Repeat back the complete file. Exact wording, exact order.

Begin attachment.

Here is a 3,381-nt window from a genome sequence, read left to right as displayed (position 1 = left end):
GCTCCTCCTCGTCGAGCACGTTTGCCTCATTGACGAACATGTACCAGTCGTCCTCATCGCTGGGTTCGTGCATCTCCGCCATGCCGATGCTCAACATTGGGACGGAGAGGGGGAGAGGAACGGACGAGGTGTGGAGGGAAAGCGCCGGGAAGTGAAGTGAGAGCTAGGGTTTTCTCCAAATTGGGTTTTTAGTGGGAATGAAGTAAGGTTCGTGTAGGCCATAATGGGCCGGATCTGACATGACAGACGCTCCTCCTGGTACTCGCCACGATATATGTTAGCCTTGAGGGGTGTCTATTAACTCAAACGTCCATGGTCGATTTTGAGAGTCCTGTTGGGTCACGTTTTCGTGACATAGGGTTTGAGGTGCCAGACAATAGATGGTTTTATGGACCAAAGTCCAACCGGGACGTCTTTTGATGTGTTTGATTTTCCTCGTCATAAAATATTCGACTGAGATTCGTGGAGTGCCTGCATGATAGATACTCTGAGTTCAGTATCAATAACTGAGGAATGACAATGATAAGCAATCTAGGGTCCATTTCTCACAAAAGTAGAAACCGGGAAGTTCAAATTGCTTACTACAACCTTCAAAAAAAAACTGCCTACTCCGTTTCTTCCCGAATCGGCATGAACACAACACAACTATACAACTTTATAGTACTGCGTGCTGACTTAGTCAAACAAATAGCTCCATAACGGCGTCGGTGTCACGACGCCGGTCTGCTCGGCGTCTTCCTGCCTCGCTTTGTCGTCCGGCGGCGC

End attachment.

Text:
Here is a 3,381-nt window from a genome sequence, read left to right as displayed (position 1 = left end):
GCTCCTCCTCGTCGAGCACGTTTGCCTCATTGACGAACATGTACCAGTCGTCCTCATCGCTGGGTTCGTGCATCTCCGCCATGCCGATGCTCAACATTGGGACGGAGAGGGGGAGAGGAACGGACGAGGTGTGGAGGGAAAGCGCCGGGAAGTGAAGTGAGAGCTAGGGTTTTCTCCAAATTGGGTTTTTAGTGGGAATGAAGTAAGGTTCGTGTAGGCCATAATGGGCCGGATCTGACATGACAGACGCTCCTCCTGGTACTCGCCACGATATATGTTAGCCTTGAGGGGTGTCTATTAACTCAAACGTCCATGGTCGATTTTGAGAGTCCTGTTGGGTCACGTTTTCGTGACATAGGGTTTGAGGTGCCAGACAATAGATGGTTTTATGGACCAAAGTCCAACCGGGACGTCTTTTGATGTGTTTGATTTTCCTCGTCATAAAATATTCGACTGAGATTCGTGGAGTGCCTGCATGATAGATACTCTGAGTTCAGTATCAATAACTGAGGAATGACAATGATAAGCAATCTAGGGTCCATTTCTCACAAAAGTAGAAACCGGGAAGTTCAAATTGCTTACTACAACCTTCAAAAAAAAACTGCCTACTCCGTTTCTTCCCGAATCGGCATGAACACAACACAACTATACAACTTTATAGTACTGCGTGCTGACTTAGTCAAACAAATAGCTCCATAACGGCGTCGGTGTCACGACGCCGGTCTGCTCGGCGTCTTCCTGCCTCGCTTTGTCGTCCGGCGGCGC